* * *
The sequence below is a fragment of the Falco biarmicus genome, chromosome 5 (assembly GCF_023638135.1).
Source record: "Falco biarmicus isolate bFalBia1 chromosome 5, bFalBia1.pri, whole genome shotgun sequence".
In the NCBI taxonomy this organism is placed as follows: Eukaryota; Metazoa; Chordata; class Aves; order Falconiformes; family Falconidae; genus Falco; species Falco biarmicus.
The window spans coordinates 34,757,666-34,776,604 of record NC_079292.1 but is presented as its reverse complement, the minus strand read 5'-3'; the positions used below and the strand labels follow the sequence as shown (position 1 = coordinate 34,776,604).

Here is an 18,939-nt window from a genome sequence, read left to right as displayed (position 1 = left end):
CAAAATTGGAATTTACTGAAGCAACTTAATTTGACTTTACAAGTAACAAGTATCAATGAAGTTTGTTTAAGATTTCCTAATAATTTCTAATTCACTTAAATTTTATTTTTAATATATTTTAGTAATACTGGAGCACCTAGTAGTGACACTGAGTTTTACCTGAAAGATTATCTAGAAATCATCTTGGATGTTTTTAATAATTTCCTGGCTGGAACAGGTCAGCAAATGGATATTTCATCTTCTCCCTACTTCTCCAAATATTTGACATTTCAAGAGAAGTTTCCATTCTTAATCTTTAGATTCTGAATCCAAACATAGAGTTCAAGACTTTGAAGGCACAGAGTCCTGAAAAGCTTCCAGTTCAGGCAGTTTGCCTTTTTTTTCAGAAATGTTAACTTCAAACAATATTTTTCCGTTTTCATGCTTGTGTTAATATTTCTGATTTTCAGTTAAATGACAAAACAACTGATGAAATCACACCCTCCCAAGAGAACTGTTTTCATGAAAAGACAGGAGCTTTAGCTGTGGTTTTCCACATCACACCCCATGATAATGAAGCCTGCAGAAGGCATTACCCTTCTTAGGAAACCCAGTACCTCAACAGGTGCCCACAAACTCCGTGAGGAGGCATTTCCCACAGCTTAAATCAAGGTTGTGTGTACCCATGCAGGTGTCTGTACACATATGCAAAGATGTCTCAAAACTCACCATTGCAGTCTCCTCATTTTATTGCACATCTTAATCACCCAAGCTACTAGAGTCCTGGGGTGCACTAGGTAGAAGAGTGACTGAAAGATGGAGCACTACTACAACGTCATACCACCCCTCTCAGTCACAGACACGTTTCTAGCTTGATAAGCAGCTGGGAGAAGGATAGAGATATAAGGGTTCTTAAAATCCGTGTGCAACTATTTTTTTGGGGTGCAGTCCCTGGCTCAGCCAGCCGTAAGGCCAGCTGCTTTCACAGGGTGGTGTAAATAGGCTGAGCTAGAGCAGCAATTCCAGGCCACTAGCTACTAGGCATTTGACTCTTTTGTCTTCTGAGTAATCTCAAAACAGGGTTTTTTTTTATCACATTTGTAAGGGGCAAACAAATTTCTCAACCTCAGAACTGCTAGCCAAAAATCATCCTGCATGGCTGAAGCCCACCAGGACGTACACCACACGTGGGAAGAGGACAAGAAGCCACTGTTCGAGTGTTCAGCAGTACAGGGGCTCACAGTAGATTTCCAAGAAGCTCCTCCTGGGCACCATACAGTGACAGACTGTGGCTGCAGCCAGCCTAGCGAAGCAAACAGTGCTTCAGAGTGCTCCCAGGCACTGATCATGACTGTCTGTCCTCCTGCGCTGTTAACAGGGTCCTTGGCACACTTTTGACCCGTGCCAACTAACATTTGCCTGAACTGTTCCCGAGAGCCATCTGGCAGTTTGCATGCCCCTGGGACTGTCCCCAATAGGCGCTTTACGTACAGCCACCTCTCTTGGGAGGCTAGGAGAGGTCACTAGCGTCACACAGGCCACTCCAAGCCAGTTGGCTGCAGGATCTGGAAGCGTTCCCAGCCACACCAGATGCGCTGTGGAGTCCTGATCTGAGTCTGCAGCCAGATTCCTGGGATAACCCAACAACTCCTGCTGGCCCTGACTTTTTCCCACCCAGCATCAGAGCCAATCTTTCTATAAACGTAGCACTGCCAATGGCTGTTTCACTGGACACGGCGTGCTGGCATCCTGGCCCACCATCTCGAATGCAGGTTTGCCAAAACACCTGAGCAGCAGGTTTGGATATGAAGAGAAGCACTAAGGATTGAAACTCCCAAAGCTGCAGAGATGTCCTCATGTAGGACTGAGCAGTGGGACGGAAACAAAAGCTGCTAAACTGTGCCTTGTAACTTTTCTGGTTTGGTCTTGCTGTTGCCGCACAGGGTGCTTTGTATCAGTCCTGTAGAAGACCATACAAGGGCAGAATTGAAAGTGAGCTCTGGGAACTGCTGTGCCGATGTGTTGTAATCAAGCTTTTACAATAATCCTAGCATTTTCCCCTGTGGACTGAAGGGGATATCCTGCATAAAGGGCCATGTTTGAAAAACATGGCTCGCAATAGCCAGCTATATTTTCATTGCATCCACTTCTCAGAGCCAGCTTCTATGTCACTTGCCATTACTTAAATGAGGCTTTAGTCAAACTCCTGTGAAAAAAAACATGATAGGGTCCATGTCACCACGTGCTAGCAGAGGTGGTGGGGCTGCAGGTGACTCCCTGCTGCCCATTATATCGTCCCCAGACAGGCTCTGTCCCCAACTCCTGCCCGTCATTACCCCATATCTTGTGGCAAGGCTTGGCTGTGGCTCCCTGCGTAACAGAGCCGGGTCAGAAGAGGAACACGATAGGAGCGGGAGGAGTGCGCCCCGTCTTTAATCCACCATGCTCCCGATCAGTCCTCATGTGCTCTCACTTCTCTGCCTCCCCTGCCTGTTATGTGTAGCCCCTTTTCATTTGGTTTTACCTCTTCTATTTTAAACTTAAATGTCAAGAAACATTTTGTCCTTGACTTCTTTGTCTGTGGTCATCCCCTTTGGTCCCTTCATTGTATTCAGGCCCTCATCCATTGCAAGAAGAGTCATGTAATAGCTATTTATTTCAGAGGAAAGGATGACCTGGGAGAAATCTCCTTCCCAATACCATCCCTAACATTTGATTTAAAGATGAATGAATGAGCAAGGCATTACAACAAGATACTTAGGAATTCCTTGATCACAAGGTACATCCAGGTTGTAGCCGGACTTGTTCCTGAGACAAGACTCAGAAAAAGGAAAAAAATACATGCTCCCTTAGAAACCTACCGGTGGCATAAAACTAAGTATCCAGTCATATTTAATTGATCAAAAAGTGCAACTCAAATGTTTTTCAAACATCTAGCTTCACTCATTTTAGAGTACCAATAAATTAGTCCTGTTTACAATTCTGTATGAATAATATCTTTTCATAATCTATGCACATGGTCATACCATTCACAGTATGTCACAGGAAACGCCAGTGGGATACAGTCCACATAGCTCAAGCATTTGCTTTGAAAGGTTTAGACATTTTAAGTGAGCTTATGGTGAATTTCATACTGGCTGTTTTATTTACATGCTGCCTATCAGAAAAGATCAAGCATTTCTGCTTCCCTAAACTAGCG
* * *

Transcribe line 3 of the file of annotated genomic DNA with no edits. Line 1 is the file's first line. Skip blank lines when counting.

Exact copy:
In the NCBI taxonomy this organism is placed as follows: Eukaryota; Metazoa; Chordata; class Aves; order Falconiformes; family Falconidae; genus Falco; species Falco biarmicus.